TikTok is known in China as Douyin where it was launched in 2016 and then made more widely available around the world in 2017.  
Douyin is still the version of the app used in China, available to download separately to TikTok.  
It offers users a raft if colourful modification and editing tools including overlaying music, sound, animated stickers, filters and augmented reality (AR) for creating short videos. 
The Beijing based social network has more than 500 million active users and the company is now worth more than $75 billion (£58 billion). 
In 2020 Donald Trump called for the US arm of TikTok to be sold to an American company over fears the China-owned app posed a national security risk. 
Talks are underway between ByteDance, Oracle and Walmart over US operations after Trump threatened a download ban in the US. Giving evidence to the Digital, Culture, Media and Sport (DCMS) Select Committee, TikTok's director of government relations and public policy in Europe, Theo Bertram, said the company had evidence that the wider spreading of the clip had been malicious.
'What we saw was a group of users who were repeatedly attempting to upload the video to our platform – splicing it, editing it, cutting it in different ways – and join the platform to try and drive that,' he explained.
He added that 'one view of this type of content on our platform is one too many' and that TikTok was already taking internal steps to improve its detection systems to prevent similar incidents in the future. 
The app, a relative newcomer to the social media landscape, has had fewer instances of wrestling publicly with the persistent content moderation scandals that have dogged larger and more entrenched competitors like Facebook and Twitter.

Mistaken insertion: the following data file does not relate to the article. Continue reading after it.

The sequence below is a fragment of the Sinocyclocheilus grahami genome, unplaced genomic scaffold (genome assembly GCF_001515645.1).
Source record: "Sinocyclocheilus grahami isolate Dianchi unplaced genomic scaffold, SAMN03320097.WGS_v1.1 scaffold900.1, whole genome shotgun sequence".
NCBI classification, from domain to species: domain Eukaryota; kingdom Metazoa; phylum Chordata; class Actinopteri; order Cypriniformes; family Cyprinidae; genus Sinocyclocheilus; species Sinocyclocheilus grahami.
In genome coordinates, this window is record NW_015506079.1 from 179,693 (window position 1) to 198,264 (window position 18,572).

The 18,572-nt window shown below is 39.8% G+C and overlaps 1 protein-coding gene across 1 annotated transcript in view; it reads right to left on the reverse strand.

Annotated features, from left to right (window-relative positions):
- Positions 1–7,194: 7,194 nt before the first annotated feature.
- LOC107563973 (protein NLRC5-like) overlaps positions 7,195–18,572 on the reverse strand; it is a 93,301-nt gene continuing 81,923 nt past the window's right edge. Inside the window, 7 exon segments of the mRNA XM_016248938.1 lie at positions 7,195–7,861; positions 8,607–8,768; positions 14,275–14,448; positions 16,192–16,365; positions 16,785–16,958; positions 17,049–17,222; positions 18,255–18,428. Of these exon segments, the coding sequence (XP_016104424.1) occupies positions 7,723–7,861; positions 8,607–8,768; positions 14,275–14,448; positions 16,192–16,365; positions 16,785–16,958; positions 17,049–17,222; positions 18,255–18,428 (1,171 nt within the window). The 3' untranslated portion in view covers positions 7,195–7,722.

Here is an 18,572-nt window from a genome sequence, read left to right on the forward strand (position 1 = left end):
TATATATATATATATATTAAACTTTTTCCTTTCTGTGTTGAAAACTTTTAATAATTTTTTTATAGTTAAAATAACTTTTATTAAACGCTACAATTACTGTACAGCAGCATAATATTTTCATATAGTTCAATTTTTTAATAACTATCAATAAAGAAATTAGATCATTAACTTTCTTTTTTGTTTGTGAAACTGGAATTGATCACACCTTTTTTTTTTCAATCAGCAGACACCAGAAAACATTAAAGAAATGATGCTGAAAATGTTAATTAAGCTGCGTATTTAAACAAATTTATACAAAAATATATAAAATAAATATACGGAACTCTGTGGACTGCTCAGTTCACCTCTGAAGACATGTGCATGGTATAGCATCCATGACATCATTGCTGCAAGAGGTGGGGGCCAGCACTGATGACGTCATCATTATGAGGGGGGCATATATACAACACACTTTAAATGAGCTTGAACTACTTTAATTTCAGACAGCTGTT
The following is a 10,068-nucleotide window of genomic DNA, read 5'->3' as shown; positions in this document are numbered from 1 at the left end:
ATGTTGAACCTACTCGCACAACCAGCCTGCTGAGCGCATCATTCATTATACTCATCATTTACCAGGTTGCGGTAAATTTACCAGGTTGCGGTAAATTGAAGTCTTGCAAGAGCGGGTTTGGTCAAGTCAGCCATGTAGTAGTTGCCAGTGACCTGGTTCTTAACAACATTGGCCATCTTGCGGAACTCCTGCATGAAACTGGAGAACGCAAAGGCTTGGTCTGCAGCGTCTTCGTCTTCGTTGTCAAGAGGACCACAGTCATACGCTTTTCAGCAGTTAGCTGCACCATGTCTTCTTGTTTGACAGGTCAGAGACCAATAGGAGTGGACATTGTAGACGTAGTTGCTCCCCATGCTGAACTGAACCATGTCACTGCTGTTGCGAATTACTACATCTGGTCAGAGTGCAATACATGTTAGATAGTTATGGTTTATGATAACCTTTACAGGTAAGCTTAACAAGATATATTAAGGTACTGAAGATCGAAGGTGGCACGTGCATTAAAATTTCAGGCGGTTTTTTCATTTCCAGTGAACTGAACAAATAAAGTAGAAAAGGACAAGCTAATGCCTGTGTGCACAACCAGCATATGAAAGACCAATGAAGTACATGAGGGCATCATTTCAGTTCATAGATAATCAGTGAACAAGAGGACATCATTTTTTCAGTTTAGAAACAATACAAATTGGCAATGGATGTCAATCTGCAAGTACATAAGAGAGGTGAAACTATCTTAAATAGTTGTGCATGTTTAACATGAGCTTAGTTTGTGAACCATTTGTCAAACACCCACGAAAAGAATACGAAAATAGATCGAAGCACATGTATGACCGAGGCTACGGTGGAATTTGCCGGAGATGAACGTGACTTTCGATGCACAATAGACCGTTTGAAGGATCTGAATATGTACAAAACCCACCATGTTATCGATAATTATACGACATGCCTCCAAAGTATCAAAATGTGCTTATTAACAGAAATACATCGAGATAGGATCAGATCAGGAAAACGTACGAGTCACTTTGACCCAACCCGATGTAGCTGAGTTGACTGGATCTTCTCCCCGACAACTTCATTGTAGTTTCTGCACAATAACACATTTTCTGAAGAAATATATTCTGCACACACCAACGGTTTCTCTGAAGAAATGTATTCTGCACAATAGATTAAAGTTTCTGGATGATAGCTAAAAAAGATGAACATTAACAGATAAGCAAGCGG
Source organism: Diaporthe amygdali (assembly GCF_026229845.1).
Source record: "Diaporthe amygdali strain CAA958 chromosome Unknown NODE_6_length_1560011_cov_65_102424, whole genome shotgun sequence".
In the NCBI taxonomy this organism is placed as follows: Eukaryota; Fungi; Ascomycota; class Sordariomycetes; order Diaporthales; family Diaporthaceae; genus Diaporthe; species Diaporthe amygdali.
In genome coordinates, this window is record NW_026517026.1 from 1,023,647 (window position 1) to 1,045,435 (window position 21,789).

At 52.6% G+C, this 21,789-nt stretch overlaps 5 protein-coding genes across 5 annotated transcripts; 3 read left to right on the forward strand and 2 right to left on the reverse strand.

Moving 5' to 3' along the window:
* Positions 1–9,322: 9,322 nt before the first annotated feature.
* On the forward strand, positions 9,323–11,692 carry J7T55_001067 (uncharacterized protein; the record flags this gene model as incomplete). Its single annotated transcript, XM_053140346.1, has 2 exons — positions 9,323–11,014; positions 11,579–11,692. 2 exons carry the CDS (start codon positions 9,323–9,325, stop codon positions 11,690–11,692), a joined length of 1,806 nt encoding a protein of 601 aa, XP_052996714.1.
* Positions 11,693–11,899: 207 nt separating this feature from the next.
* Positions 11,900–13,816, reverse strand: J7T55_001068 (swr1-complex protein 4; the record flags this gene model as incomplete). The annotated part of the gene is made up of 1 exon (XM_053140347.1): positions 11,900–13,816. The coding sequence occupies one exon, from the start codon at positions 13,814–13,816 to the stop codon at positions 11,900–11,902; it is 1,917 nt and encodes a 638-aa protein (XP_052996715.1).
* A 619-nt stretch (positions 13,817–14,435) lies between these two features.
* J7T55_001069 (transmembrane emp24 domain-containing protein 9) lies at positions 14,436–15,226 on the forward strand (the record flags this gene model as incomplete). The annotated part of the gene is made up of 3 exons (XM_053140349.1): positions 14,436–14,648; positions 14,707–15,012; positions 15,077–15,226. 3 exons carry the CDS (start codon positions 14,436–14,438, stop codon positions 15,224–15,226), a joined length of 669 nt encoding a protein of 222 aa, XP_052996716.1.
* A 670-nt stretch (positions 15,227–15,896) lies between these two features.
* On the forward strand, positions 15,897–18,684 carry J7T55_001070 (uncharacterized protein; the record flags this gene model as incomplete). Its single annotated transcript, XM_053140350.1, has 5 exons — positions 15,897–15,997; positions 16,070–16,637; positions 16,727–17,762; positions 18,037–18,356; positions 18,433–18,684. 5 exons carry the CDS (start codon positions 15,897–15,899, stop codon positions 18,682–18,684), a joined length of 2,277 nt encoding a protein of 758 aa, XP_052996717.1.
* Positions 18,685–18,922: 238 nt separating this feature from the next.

As part of its Transparency Report, TikTok said the 104 million videos removed globally broke the apps terms and conditions. 
'Of those videos, we found and removed 96.4 per cent of videos before a user reported them, and 90.3 per cent were removed before they received any views.' 
Andy Burrows, Head of Child Safety Online Policy for the NSPCC, said TikTok had 'rightfully recognised' that tech firms have to do better to act on graphic posts.
He said these posts caan be quickly spread online and can have an incredibly damaging impact on young people who see them.
'Online harms are rarely siloed on a single site which is why the Government must require a cross industry response to get a head start in the cat and mouse game to remove dangerous content and prevent online grooming,' Burrows added.
'The Online Harms Bill proposals must also take legal but harmful content, including damaging self-harm and suicide posts, as seriously as they do illegal content.'
The company said on Tuesday it got 1,768 requests for user data, with 290, or 16.4 per cent, of those from US law enforcement agencies.
The video platform is owned by ByteDance but its US operations are the subject of takeover talks with Oracle and Walmart after President Donald Trump said the app would be banned from sale in the US if it wasn't owned by an American company. 
TikTok says it has sent letters to nine companies for a memorandum of understanding on content moderation 
The move to ban TikTok in the US came after claims by Trump that the Chinese-owned app posed a national security threat.  
US officials have expressed concerns that personal data of as many as 100 million Americans that use the app is being passed on to China's Communist Party. 
The specifics of the takeover depend on which side of the negotiations you are on. 
ByteDance claim TikTok Global would become a subsidiary, 80 per cent owned by them and 20 per cent by Walmart and Oracle. 
Whereas the US firms say the remaining 80 per cent would be owned by TikTok investors based in the US, rather than ByteDance. 
The deal requires approval from regulators in both Beijing and Washington, ByteDance has said. 
China's Ministry of Commerce in late August revised a tech export control list that experts said would give it regulatory oversight over any TikTok deal. 
Trump says he will ban TikTok downloads if ByteDance doesn't agree to sell a majority stake to Oracle and Walmart.